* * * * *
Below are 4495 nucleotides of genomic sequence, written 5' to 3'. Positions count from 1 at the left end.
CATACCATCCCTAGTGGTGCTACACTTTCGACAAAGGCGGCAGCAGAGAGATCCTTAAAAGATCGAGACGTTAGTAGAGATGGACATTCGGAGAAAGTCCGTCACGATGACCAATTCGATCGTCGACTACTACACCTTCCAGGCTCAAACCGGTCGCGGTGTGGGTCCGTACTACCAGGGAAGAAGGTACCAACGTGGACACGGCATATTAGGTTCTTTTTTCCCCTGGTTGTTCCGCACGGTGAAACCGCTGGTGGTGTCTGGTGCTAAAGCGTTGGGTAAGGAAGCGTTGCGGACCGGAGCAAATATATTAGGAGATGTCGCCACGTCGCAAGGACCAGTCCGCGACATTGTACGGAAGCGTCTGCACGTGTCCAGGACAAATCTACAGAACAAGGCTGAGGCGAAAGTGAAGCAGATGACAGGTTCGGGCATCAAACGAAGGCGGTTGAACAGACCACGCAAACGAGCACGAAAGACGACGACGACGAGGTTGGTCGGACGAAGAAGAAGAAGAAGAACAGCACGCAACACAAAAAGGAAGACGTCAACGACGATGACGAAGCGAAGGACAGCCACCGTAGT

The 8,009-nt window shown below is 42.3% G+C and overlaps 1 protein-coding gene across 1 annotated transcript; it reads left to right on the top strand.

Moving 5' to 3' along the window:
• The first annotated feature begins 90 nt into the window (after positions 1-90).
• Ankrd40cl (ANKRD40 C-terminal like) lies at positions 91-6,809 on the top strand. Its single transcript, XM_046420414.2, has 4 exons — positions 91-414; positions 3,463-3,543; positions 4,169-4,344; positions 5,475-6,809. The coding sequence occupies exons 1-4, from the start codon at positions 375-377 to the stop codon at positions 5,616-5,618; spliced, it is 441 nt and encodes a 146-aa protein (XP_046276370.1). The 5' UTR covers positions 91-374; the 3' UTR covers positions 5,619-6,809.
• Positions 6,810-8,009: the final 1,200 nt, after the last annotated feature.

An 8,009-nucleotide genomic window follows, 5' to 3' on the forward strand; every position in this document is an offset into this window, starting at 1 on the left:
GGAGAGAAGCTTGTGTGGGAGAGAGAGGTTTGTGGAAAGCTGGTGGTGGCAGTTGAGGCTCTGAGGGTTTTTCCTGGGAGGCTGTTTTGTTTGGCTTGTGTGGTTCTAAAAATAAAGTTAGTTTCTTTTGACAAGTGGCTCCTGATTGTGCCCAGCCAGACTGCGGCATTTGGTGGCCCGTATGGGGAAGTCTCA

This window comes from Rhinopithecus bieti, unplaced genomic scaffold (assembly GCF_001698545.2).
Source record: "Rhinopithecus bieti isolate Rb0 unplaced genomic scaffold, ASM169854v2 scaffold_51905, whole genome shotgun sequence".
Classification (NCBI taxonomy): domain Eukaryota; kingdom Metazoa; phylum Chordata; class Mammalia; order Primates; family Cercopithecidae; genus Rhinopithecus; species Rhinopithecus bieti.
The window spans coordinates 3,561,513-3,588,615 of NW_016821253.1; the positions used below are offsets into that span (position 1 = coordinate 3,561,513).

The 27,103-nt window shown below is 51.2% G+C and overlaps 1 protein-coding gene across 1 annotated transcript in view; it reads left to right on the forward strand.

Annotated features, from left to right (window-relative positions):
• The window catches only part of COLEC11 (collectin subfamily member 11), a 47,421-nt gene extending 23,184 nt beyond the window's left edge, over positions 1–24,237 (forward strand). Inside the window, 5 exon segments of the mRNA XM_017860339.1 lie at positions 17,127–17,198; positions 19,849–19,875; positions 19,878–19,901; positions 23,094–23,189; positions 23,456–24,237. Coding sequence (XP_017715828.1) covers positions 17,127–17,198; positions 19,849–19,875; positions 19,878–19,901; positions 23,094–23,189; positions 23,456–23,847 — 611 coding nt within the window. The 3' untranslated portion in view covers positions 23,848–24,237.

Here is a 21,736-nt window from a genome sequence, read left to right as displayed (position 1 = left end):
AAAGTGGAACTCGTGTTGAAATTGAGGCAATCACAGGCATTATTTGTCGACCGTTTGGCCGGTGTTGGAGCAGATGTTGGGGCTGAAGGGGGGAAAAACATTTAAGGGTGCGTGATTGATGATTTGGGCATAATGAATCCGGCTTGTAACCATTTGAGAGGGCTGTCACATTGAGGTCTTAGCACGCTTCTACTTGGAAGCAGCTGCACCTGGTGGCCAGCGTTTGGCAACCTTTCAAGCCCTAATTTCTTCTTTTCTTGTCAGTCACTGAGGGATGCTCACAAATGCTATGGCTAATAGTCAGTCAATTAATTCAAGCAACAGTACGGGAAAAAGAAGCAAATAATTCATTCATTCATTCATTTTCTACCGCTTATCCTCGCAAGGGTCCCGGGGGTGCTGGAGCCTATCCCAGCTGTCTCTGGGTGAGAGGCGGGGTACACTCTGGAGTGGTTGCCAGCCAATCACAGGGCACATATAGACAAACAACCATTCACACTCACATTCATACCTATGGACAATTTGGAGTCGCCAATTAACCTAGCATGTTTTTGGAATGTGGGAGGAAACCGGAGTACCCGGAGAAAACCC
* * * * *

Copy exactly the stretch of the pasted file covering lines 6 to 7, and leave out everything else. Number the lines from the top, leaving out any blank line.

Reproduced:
• Ankrd40cl (ANKRD40 C-terminal like) lies at positions 91-6,809 on the top strand. Its single transcript, XM_046420414.2, has 4 exons — positions 91-414; positions 3,463-3,543; positions 4,169-4,344; positions 5,475-6,809. The coding sequence occupies exons 1-4, from the start codon at positions 375-377 to the stop codon at positions 5,616-5,618; spliced, it is 441 nt and encodes a 146-aa protein (XP_046276370.1). The 5' UTR covers positions 91-374; the 3' UTR covers positions 5,619-6,809.
• Positions 6,810-8,009: the final 1,200 nt, after the last annotated feature.